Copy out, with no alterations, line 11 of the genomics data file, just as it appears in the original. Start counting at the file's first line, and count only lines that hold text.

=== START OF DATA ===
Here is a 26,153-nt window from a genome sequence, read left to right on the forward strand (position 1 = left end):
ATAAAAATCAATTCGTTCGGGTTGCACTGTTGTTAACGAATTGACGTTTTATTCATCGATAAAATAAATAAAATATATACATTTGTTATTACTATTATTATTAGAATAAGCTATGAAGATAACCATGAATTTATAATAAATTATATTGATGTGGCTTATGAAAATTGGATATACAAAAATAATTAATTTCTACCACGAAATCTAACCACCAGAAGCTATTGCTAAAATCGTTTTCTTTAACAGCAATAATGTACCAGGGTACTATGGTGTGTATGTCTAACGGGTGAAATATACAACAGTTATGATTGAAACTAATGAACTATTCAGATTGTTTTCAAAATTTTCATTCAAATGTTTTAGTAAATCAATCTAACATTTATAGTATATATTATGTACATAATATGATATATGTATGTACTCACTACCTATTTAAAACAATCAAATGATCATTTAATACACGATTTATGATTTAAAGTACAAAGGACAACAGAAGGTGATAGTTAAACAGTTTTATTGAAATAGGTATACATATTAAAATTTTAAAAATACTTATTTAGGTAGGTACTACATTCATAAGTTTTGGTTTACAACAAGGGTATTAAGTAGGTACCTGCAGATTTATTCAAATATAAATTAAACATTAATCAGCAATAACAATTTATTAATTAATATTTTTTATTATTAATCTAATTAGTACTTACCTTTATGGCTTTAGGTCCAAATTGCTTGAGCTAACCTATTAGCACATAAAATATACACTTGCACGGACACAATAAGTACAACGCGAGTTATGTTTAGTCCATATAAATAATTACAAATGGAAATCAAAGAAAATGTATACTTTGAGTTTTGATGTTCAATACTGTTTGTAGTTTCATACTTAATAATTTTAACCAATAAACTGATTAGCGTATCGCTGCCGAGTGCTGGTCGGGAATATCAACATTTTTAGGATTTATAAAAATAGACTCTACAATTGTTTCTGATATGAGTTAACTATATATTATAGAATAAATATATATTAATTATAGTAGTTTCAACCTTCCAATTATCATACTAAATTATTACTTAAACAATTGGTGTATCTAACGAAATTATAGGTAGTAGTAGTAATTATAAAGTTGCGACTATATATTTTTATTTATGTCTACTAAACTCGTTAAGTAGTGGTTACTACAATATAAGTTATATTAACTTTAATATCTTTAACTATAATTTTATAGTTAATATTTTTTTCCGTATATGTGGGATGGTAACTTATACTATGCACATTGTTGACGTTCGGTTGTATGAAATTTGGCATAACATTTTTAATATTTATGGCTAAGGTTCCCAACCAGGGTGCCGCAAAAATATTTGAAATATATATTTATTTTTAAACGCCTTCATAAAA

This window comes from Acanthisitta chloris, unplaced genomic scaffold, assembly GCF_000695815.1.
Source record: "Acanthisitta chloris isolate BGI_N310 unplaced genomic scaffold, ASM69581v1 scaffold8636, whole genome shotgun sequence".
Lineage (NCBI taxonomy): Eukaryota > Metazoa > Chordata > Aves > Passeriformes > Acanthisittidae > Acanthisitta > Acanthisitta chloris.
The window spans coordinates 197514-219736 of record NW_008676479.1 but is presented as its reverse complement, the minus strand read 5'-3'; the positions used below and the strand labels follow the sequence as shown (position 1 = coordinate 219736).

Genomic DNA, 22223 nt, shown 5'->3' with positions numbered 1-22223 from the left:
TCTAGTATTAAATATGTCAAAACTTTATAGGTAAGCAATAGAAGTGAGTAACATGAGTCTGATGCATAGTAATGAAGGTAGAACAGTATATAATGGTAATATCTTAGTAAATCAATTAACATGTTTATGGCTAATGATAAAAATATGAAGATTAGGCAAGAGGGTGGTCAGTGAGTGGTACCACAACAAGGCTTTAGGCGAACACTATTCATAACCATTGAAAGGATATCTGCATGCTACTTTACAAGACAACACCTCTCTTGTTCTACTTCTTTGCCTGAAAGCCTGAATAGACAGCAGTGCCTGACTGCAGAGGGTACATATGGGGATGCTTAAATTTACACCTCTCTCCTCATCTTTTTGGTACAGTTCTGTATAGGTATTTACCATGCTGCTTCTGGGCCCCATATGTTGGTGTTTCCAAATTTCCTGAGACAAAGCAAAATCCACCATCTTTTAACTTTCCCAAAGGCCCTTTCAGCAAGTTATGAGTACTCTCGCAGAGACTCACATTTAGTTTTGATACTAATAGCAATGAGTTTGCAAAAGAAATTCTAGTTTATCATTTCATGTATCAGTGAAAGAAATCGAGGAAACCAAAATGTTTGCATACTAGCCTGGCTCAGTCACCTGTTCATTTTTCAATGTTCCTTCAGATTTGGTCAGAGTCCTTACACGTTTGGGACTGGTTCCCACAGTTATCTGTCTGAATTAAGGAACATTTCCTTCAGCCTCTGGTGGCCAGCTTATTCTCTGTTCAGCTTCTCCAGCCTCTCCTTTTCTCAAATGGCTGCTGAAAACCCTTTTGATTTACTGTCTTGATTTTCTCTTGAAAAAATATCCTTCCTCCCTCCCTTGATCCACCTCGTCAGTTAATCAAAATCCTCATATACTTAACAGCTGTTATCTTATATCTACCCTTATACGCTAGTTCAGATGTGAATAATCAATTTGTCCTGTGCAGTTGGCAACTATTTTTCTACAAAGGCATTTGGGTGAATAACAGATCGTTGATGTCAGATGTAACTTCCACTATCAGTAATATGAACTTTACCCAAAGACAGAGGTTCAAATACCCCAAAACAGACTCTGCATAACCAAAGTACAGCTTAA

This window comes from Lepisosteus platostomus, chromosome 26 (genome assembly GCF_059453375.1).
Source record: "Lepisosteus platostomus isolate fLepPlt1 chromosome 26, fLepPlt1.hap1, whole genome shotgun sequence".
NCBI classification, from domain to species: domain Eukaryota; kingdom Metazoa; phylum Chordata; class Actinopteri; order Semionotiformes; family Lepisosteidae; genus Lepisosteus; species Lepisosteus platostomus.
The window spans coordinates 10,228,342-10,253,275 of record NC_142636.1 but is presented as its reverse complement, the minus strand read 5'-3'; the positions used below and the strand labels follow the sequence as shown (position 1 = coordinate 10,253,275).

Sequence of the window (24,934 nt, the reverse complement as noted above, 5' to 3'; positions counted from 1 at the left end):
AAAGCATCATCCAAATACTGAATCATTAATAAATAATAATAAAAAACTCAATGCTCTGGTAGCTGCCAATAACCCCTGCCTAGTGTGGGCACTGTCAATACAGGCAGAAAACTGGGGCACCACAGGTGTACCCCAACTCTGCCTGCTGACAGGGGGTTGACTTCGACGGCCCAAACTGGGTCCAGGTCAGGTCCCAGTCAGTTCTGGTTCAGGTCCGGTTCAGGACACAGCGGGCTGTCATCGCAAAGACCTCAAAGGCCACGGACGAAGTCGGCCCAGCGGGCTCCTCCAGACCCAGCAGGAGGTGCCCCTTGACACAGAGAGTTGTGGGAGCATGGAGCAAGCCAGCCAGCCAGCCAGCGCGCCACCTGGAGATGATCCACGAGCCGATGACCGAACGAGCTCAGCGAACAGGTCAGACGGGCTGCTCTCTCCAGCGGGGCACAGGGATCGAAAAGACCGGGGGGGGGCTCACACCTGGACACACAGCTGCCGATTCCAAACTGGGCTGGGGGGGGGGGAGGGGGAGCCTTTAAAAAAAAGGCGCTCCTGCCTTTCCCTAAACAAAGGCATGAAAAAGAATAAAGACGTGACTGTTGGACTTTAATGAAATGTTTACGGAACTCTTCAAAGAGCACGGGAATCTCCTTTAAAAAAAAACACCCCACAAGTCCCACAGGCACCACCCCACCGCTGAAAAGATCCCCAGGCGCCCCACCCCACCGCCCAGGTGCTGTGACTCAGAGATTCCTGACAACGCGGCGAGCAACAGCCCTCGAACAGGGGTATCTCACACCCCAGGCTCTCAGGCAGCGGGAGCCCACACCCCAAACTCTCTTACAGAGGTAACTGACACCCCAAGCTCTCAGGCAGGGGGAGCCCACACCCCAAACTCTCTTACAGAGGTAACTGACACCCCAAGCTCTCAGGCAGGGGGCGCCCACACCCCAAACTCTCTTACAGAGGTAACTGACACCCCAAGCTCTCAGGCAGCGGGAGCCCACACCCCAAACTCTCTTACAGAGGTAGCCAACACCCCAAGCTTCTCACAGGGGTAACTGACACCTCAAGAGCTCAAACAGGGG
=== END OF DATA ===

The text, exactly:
NCBI classification, from domain to species: domain Eukaryota; kingdom Metazoa; phylum Chordata; class Actinopteri; order Semionotiformes; family Lepisosteidae; genus Lepisosteus; species Lepisosteus platostomus.